January/February 2018 issue of acmqueue

The January/February issue of acmqueue is out now


  Download PDF version of this article PDF

ITEM not available


Originally published in Queue vol. 10, no. 6
see this item in the ACM Digital Library



Yonatan Sompolinsky, Aviv Zohar - Bitcoin's Underlying Incentives
The unseen economic forces that govern the Bitcoin protocol

Antony Alappatt - Network Applications Are Interactive
The network era requires new models, with interactions instead of algorithms.

Jacob Loveless - Cache Me If You Can
Building a decentralized web-delivery model

Theo Schlossnagle - Time, but Faster
A computing adventure about time through the looking glass


(newest first)

Gopal Agrawal | Fri, 26 Apr 2013 14:17:04 UTC

@Sriram: ... unless its neighbor discovers the new hop? .. That is correct. Openflow switches by themselves will not send LLDP packets, but a controller can force a switch to flood LLDP packets out of all its ports. If the newly joined neighboring node is also openflow enabled, it would report that LLDP packet to the controller (in which case the controller discovers the new OF switch and the port/link on which the LLDP packet arrived). If the newly joined node is not OF enabled (i.e., a legacy switch or router), it will typically flood the LLDP packet and other (possibly multiple) OF switches will receive that LLDP packet and send it to controller; which can then decipher that there is a legacy node in between (though not sure what happens if there is a chain of legacy nodes in between two OF switches).

Sriram | Sun, 24 Mar 2013 15:17:21 UTC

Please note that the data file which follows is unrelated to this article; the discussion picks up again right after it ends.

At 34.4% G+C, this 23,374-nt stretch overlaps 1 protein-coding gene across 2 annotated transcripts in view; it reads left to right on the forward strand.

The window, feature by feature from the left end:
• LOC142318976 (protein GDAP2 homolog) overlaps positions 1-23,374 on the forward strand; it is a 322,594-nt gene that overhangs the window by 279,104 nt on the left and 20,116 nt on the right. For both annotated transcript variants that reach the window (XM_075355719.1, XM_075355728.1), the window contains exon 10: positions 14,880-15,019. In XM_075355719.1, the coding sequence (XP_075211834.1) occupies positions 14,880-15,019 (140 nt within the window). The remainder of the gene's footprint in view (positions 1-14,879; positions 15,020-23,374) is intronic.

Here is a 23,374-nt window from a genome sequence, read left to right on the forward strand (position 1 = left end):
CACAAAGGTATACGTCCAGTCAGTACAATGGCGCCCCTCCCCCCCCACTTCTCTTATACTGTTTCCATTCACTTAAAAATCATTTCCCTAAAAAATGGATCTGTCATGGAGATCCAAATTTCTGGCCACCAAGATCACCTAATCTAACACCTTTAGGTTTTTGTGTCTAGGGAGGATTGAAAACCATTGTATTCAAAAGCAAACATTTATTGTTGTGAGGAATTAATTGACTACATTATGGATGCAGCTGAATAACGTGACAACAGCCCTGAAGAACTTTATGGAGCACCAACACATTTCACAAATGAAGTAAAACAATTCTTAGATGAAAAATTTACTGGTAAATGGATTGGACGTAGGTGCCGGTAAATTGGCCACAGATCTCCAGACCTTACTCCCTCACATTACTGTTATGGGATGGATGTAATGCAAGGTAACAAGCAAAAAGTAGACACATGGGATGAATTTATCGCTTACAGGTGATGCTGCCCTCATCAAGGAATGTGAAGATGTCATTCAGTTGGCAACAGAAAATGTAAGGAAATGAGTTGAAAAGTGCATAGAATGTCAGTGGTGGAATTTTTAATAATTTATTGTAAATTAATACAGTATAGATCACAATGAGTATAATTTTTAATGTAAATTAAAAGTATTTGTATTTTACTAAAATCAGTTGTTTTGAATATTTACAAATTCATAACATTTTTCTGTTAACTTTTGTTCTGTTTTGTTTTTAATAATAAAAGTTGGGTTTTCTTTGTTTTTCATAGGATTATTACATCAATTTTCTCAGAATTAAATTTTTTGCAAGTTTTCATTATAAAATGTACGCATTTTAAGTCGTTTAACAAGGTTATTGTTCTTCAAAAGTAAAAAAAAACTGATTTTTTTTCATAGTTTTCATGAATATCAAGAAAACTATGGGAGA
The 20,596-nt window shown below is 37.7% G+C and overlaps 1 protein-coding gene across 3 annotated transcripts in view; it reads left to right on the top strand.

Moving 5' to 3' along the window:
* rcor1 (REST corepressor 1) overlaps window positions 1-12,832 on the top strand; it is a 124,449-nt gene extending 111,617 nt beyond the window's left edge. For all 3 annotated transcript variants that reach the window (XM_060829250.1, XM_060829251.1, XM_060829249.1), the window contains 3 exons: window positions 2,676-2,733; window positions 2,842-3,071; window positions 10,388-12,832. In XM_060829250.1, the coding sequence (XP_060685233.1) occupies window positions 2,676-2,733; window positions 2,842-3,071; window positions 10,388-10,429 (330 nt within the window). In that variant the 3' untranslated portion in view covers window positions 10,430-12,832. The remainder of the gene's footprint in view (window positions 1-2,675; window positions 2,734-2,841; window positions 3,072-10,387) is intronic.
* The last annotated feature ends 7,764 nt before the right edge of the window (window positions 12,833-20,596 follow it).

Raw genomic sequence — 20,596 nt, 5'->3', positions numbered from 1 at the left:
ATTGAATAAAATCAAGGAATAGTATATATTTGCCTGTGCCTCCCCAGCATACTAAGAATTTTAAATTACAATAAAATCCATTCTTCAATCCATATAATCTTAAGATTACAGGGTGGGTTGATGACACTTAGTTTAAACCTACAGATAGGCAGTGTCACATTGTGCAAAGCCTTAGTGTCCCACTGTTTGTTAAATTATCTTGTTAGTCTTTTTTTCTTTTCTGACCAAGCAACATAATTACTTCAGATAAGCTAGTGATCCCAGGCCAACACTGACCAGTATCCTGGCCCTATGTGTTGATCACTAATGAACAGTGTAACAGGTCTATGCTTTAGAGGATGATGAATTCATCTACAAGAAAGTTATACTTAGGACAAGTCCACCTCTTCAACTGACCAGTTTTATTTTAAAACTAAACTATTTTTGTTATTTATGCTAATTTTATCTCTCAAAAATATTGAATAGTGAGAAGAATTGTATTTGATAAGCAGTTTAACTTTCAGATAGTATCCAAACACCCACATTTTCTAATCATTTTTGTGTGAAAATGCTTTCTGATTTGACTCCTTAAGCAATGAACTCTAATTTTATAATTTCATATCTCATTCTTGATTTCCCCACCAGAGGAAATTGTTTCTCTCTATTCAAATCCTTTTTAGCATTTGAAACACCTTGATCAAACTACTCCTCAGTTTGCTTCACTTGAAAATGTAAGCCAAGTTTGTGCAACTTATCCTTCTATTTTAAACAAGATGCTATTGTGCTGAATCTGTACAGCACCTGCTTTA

What about the dynamic nature of network? new nodes(including routers) are added and removed from the network every second. How can the central point of intelligence(controller) know bout the changes in the network, in case of nodes not reporting to the center, when attaching and detaching itself to the network, unless its neighbor discovers the new hop?

Kevin | Wed, 22 Aug 2012 22:44:17 UTC

This is a nice, completely uncritical examination of what's going on with OpenFlow, but I think that the repeated inaccurate comparisons to smartphone apps, and to Apple, weakens the article. I was running a variety of apps on my Treo smartphone long before Apple started work on the iPhone, and my provider had nothing to say about it. How am I going to believe that you got the facts about OpenFlow right if I'm pretty sure that you screwed up smartphone history?

robin mathur | Fri, 13 Jul 2012 06:04:38 UTC

Respected Sir,

your idea is too good. the thing is if so many game servers on openflow will run on same instance , then Will there be a need to prioritize the list ? How can you do that ?

Regards Robin Mathur Deptt. of CSE LPU-India

troy | Wed, 11 Jul 2012 21:42:36 UTC

interesting idea http://www.silentcrash.com/2011/11/how-to-get-a-remote-server-ip-and-dns-settings-via-powershell/

Leave this field empty

Post a Comment:

© 2018 ACM, Inc. All Rights Reserved.